Racism: The importance of listening to create change

create change, black lives matter
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Robbie Green, The Working Mom’s Coach and Coach at Talking Talent, discusses how to create change in the contemporary climate of racism

During this extremely delicate time in our history, it has never been more important for the ‘right voice’ to be heard. We are currently witnessing HISTORY as we speak, as the world has risen up into the largest anti-racism­­ movement on record.

The veil has been lifted and the nation has been slammed by the reality of the situation. For some, they believe this ‘racism thing’ has only just showed up in the country. Well, that’s just not true. It’s been here for 401 years. But over the past few months, we have witnessed people, who never previously considered how the other side lives, experience an overwhelming compulsion to enact change. It may have arrived years past the deadline previously set for change, but I believe it’s right on time. Now we need to focus our efforts on the opportunity in front of us, our real chance to make a difference, and not dwell on the time it took to kick in.

One of the first trends I witnessed was a number of white people stand up and say, “It’s not enough for me not to be racist, I need to be anti-racist. What books can I read to learn more?” In a moment of my own transparency, I was puzzled by the question: “What can I read to learn more?” My first reaction was, do you really need a book to show you what has been going on for the last 401 years? I shared these thoughts with my 20-year-old daughter and her response was fascinating. She said, “Yeah Momma. They need a book because many of them think this is something like a cool story. They are fascinated by it – this racism.”

The reality is you simply don’t know what you don’t know – no matter how shocking this sounds. Your perception is your truth, and only your personal life experiences can develop your character and build your countenance for injustice. If all men and women are ever to be considered equal, then all men and women have to be given the opportunity for their stories to be told and, more importantly, heard. We have to LISTEN to truly create change.

How can we enact real change?

L – Lean in

Lean in and have real and honest conversations with your staff. But you must listen more than you speak – this is their time to talk, not yours.  It is imperative that you ask tough, and pointed, questions, to trigger change within your organisation. These conversations are uncomfortable but necessary. My best friend recently told me that our feelings have nothing to do with the difference we are destined to make in this world. In other words: get over yourself and get to work. And my grandmother used to say to me that anything worth having is always worth a little trouble. These notions are especially true for business leaders, and justice for all is definitely worth fighting for.

I – Interview people – Again

This practice to create change will not be for the faint of heart. It’s not for ‘bosses’ who are only focused on being the boss. Instead, this exercise is for ‘leaders’ who are purely driven to improve. Sit down and ask the questions that have never been asked. So, instead of the typical, “So, why do you think you are a good fit for our company?” ask “Do you ever feel like you are a misfit at this company? Help me understand why or why not.” Instead of, “Tell me about a time you overcame difficulty in your current role at your current company,” say, “Tell me about a time you or your family faced racial discrimination. How did it affect you?” Now here’s the challenge – switch seats. What would you say?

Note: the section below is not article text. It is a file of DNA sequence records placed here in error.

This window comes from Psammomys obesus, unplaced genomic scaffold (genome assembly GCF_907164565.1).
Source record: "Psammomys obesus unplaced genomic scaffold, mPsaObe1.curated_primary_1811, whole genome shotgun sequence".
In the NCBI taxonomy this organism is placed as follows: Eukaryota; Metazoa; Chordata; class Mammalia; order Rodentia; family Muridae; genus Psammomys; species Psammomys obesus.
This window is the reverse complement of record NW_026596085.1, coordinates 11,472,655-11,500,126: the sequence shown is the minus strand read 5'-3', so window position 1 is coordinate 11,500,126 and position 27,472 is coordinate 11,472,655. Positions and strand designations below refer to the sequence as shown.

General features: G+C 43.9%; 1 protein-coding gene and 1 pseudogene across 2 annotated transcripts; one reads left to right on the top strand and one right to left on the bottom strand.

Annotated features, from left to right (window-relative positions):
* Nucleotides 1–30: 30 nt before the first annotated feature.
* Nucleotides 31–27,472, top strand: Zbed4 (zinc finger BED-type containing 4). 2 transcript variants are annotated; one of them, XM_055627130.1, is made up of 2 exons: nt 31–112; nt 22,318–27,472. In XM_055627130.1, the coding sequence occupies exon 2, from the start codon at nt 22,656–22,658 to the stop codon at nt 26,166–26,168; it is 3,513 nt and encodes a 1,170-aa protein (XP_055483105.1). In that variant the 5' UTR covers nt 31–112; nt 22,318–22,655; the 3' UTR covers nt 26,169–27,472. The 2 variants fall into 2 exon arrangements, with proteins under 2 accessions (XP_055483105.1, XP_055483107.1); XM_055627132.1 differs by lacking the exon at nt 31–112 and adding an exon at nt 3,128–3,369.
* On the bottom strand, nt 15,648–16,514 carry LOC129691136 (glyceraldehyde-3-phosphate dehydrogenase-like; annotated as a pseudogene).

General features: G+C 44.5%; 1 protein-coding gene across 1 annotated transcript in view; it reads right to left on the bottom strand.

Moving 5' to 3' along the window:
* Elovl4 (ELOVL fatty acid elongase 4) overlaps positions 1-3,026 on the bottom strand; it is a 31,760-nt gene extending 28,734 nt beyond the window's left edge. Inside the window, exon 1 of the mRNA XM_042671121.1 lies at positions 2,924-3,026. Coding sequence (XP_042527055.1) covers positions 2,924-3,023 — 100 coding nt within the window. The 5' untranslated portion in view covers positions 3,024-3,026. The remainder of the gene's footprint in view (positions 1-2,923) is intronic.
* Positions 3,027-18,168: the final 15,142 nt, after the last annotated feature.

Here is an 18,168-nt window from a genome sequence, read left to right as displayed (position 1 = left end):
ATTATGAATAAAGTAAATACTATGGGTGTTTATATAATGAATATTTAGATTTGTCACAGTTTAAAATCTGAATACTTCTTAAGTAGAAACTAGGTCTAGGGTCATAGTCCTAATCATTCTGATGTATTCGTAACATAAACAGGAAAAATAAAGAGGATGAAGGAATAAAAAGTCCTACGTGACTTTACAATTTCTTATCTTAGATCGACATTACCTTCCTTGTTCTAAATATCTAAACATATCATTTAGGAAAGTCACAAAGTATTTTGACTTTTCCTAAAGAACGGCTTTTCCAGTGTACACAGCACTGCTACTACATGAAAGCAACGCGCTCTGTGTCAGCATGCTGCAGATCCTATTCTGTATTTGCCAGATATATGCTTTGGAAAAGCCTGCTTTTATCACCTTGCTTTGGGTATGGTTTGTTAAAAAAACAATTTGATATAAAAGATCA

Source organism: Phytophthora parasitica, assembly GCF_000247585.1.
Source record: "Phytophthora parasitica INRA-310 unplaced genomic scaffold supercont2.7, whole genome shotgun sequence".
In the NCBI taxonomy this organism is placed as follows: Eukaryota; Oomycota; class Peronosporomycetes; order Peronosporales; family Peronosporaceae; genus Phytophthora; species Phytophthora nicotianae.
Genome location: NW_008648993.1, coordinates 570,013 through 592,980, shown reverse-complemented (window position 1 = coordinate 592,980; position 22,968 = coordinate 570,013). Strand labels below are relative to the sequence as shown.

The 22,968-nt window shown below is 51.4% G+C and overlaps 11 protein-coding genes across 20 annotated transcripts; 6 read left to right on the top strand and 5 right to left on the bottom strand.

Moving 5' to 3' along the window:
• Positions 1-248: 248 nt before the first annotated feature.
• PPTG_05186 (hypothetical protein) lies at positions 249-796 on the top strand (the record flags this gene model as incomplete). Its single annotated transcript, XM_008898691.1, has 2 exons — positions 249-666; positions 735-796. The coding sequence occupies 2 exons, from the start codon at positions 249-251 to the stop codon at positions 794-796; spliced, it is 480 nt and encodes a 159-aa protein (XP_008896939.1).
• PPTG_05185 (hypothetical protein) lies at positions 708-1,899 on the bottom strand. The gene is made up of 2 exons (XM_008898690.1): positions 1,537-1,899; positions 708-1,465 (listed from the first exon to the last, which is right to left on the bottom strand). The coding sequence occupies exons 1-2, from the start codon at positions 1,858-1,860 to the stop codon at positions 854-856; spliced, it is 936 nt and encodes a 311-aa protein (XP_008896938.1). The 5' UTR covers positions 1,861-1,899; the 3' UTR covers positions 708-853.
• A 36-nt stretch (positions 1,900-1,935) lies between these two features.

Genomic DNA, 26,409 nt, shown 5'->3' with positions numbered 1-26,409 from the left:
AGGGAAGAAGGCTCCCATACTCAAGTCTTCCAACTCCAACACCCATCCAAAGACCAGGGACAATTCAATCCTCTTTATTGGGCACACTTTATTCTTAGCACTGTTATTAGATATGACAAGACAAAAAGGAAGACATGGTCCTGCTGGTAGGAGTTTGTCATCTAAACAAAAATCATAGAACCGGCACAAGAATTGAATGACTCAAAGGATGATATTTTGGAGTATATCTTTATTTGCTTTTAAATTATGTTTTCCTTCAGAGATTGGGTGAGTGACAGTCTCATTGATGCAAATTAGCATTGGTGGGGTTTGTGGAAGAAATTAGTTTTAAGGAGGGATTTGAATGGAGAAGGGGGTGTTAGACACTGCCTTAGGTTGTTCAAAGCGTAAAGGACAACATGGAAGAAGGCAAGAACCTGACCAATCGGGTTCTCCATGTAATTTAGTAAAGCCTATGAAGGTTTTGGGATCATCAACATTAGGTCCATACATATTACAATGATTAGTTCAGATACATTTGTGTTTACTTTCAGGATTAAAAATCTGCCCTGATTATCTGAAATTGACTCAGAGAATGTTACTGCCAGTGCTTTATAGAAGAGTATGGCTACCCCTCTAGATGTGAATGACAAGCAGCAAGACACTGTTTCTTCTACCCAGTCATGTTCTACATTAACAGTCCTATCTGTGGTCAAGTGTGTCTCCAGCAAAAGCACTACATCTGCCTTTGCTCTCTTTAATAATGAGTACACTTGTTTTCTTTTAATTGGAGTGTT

S – Support where needed

In my role of professional coach for working moms, I coach black women who are worried about the safety of their black son. And I coach white moms who are genuinely concerned about the state of the world. Shockingly, I have heard women admit that their sons have asked them, “Am I going to be shot by the police?” It’s heart-breaking, but it’s real. So, approach your staff and ask them what they actually need – and be ready to offer solutions as well. Ask them, “How can we support you at this time? Would it help if we brought in a professional coach that specifically works with working moms to be a resource to you? Would it help if we had open-ended dialogue as a team?”

T – Take the time needed

Remember, this is year 401, so real change will take time. But be committed to be a willing and active participant, until…

E – Enlist the help of a professional coach

To help with these discussions to create change, I urge you to ask for the help you need as an organisation. As an employer facing this a important yet sensitive topic, no one expects you to have all the right words to say. Wise men and women seek counsel.

N – Nurture the wounds of the people

What you say matters, but it also matters how you say it. It’s important to choose your words wisely, but also don’t be hesitant. This is a time for complete transparency, as well as compassion, and love. Now, the reality is, not all of these things come naturally to all people – and that’s OK. See E.

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